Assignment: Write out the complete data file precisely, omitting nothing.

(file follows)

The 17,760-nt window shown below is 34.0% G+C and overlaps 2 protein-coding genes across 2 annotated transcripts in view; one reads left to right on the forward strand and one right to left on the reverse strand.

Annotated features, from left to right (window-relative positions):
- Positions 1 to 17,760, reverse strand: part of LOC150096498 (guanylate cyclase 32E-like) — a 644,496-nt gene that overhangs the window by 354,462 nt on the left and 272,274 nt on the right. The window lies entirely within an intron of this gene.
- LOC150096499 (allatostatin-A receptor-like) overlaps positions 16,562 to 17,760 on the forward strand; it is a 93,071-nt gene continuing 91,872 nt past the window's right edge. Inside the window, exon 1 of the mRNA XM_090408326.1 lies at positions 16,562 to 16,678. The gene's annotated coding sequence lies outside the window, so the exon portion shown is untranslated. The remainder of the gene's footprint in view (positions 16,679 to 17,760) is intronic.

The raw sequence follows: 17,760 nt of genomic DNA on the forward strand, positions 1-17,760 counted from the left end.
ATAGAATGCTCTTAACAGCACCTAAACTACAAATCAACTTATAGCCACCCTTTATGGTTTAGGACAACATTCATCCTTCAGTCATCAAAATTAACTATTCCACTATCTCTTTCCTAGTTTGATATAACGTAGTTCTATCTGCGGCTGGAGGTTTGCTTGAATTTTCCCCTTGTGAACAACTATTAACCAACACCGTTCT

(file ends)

The 17,760-nt window shown below is 34.0% G+C and overlaps 2 protein-coding genes across 2 annotated transcripts in view; one reads left to right on the forward strand and one right to left on the reverse strand.

Annotated features, from left to right (window-relative positions):
- Positions 1 to 17,760, reverse strand: part of LOC150096498 (guanylate cyclase 32E-like) — a 644,496-nt gene that overhangs the window by 354,462 nt on the left and 272,274 nt on the right. The window lies entirely within an intron of this gene.
- LOC150096499 (allatostatin-A receptor-like) overlaps positions 16,562 to 17,760 on the forward strand; it is a 93,071-nt gene continuing 91,872 nt past the window's right edge. Inside the window, exon 1 of the mRNA XM_090408326.1 lies at positions 16,562 to 16,678. The gene's annotated coding sequence lies outside the window, so the exon portion shown is untranslated. The remainder of the gene's footprint in view (positions 16,679 to 17,760) is intronic.

The raw sequence follows: 17,760 nt of genomic DNA on the forward strand, positions 1-17,760 counted from the left end.
ATAGAATGCTCTTAACAGCACCTAAACTACAAATCAACTTATAGCCACCCTTTATGGTTTAGGACAACATTCATCCTTCAGTCATCAAAATTAACTATTCCACTATCTCTTTCCTAGTTTGATATAACGTAGTTCTATCTGCGGCTGGAGGTTTGCTTGAATTTTCCCCTTGTGAACAACTATTAACCAACACCGTTCT